The oldest description we have of the design and use of an astrolabe was written in the VIth century by Johannes Philoponus of Alexandria (490-566). Thereafter the instrument was steadily perfected and became increasingly widespread, first in the Arab world and then in the Christian, being used extensively in astronomy and especially navigation, until it was replaced by the theodolite and sextant at the end of the XVIIIth century.
It was a portable instrument made of copper or bronze used for computing the elevation of the Sun or a star on the horizon and for quickly solving problems of spherical astronomy. It could also be used for working out the height of mountains and towers and for topographic measures in general. It was therefore an extremely useful instrument, more for sailors and astrologists than for astronomers for whom its inaccuracy was not much help for observations.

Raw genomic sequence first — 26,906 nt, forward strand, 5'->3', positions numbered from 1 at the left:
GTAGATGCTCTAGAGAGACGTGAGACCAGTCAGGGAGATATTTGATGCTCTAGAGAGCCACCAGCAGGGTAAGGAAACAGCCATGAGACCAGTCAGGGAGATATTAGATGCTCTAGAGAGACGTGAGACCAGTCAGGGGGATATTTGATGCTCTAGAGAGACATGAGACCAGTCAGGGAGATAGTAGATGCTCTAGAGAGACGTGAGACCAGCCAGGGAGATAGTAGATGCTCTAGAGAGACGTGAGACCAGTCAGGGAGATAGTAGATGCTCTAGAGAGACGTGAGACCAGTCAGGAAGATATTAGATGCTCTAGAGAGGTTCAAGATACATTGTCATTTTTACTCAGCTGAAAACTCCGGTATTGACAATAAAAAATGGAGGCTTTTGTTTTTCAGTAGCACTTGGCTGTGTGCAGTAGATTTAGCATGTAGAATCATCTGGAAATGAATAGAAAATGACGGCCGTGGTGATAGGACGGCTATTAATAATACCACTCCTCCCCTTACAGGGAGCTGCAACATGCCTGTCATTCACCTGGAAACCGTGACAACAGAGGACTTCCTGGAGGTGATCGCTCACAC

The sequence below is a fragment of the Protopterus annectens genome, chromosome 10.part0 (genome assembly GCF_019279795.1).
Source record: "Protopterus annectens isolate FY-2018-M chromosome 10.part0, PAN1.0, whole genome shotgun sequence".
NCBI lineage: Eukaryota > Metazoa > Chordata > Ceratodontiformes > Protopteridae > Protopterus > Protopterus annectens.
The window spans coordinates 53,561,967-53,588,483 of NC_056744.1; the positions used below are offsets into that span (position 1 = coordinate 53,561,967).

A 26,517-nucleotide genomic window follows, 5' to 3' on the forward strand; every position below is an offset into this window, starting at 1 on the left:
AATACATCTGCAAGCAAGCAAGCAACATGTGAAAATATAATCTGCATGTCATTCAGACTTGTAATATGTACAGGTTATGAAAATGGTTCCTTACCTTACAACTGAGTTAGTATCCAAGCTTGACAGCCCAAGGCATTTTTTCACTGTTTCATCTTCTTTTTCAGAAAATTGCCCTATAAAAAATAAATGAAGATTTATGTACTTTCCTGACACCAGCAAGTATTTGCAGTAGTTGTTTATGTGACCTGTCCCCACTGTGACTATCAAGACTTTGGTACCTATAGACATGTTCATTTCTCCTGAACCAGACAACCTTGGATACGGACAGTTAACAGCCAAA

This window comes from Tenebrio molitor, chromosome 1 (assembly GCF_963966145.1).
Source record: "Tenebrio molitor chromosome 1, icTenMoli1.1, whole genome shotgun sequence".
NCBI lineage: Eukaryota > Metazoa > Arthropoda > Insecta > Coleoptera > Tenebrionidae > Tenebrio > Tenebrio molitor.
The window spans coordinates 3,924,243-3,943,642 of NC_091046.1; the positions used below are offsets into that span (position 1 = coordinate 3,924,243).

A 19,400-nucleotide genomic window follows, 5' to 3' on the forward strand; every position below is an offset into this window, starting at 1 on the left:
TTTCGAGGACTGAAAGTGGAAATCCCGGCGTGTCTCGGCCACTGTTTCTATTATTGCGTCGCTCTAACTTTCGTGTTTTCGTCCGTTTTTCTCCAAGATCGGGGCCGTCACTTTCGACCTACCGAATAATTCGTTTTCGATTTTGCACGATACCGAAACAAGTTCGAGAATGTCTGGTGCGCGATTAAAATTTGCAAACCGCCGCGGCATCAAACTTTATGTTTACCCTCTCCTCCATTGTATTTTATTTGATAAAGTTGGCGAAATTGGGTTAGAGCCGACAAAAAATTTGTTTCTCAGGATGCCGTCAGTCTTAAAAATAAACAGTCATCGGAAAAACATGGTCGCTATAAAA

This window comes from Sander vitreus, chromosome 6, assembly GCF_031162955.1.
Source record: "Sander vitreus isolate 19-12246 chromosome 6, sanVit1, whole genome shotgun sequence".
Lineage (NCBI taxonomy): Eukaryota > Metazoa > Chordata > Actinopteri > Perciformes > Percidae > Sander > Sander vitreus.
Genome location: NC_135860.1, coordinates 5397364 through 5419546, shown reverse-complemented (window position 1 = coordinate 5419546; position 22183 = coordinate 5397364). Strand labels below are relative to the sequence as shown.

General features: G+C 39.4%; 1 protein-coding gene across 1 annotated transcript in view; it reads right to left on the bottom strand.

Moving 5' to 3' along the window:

Its origin seems to lie in the armillary sphere described by Ptolemy in the IInd century AD but it was the Arabs who perfected it and helped make it more widespread. When, towards the end of the Xth century, arab astrology began to spread across Europe, instruments for observation and astronomical navigation became known, many of which were based on ancient Greek instruments like the astrolabe.
The oldest astrolabe in Europe dates from 912 and can be found in Paris. The spread of this kind of instrument led to the rise, in Europe too, of expert craftsmen, designers of original astrolabes - the Italian and French schools were famous - but also clever imitators of old Arab models.
The brass or copper plate has a graduated limb on which rotates an alidade fitted with a vane for sighting the star one wants to measure the elevation of.